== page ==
What is it that makes a sparkling wine so special? In basic terms it is the bubbles! A slow and steady release of CO2, trapped during secondary fermentation in the bottle gives the appearance of freshness and the sensation that the wine is alive in the mouth. Choice of wine glass is critical to the success of this strategy and the contemporary flute, with its narrow base and small surface area is ideal to enhance the life of the bubbles. The “Coupe” or saucer glass, reputedly modelled on the breast of Marie Antoinette certainly is sexy but allows the bubbles to dissipate too quickly. Fortunately it holds but a small volume so must be replenished often!
Following a full 47 months resting on lees in the bottle, the wine brings pleasure and pain as it bursts forth stinging the nose and carry the primary fruit characters of tayberry, glace cherry and soft rose petal florals before diving into a raft of more important secondary aromas. Sticky ginger bread and hot buttered popcorn aromas impart a tangible opulence while charcoal roasted macadamia nuts and almond biscotti attest to the full yeast autolysis. Finally, complex notes of split kid leather and thick mushroom risotto build the expectation of how good the wine will taste.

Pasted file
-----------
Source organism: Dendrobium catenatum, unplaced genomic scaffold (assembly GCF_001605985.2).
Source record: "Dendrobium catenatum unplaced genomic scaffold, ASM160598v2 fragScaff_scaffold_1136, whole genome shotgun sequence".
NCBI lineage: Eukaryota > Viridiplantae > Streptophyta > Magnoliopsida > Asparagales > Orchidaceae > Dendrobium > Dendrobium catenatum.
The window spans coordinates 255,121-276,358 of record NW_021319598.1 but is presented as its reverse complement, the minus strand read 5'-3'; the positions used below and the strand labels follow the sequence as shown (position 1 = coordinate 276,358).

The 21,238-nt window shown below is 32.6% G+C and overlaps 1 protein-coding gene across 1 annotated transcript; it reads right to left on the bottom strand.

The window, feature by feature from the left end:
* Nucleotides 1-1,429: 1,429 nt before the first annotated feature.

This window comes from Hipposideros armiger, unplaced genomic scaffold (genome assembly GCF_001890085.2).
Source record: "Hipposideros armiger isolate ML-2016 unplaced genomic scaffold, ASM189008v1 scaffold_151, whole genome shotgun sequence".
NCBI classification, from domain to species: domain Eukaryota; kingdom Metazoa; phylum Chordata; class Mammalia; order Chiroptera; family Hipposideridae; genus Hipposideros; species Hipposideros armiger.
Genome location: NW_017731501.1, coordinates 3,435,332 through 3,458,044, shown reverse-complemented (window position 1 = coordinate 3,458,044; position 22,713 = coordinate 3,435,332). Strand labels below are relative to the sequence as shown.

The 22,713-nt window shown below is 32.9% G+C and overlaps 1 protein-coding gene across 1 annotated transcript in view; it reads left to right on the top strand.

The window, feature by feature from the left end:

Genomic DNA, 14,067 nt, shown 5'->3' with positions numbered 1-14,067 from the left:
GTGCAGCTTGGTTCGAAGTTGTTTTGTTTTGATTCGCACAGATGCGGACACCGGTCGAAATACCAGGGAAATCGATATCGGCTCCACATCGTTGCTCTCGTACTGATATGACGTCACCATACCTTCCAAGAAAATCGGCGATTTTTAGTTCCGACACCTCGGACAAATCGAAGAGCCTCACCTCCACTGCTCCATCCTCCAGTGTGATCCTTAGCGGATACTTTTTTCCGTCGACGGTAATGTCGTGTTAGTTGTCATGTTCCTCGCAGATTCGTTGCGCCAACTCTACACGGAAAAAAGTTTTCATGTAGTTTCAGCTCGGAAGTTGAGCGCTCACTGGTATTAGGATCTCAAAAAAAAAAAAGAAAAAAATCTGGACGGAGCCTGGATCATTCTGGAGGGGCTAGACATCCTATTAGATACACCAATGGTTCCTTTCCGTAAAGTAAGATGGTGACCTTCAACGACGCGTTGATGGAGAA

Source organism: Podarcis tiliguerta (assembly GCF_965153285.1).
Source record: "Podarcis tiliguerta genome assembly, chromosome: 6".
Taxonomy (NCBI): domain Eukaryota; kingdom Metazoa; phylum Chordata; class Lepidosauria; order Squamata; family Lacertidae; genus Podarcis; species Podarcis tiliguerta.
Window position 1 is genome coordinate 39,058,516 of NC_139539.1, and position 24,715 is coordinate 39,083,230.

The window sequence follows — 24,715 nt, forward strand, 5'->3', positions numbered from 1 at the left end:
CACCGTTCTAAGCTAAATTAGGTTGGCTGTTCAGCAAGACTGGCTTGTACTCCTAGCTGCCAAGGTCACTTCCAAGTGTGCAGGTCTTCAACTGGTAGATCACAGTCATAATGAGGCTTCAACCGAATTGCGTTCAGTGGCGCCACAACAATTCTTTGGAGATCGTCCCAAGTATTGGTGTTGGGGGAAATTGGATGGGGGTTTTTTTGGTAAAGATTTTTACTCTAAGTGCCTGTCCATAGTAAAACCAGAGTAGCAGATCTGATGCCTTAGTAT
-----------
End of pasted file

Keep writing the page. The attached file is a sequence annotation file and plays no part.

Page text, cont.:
Alive, Alive’O, the palate opens fair, fat and wide as it dances like the sugar plum fairy on a tightly coiled double helix of clean acidity. The combination of tartness and foam swirl around the mouth like tidal wash in a south coast rock pool, cleansing the taste buds with the efficiency of a lime sorbet. Tangy lime marmalade and piquant feijoa skin leads on to creamed sweetcorn, crunchy hokey pokey and the reassuring flavours of bread and butter pudding. There is a smooth and almost oily texture, reminiscent of a lawyer in a pinstripe suit which imparts a mischievous yet convincing quality to the argument.
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As usual, the wine is a blend of 2/3 Pinot Noir and 1/3 Chardonnay, and somehow the sum is greater than the parts.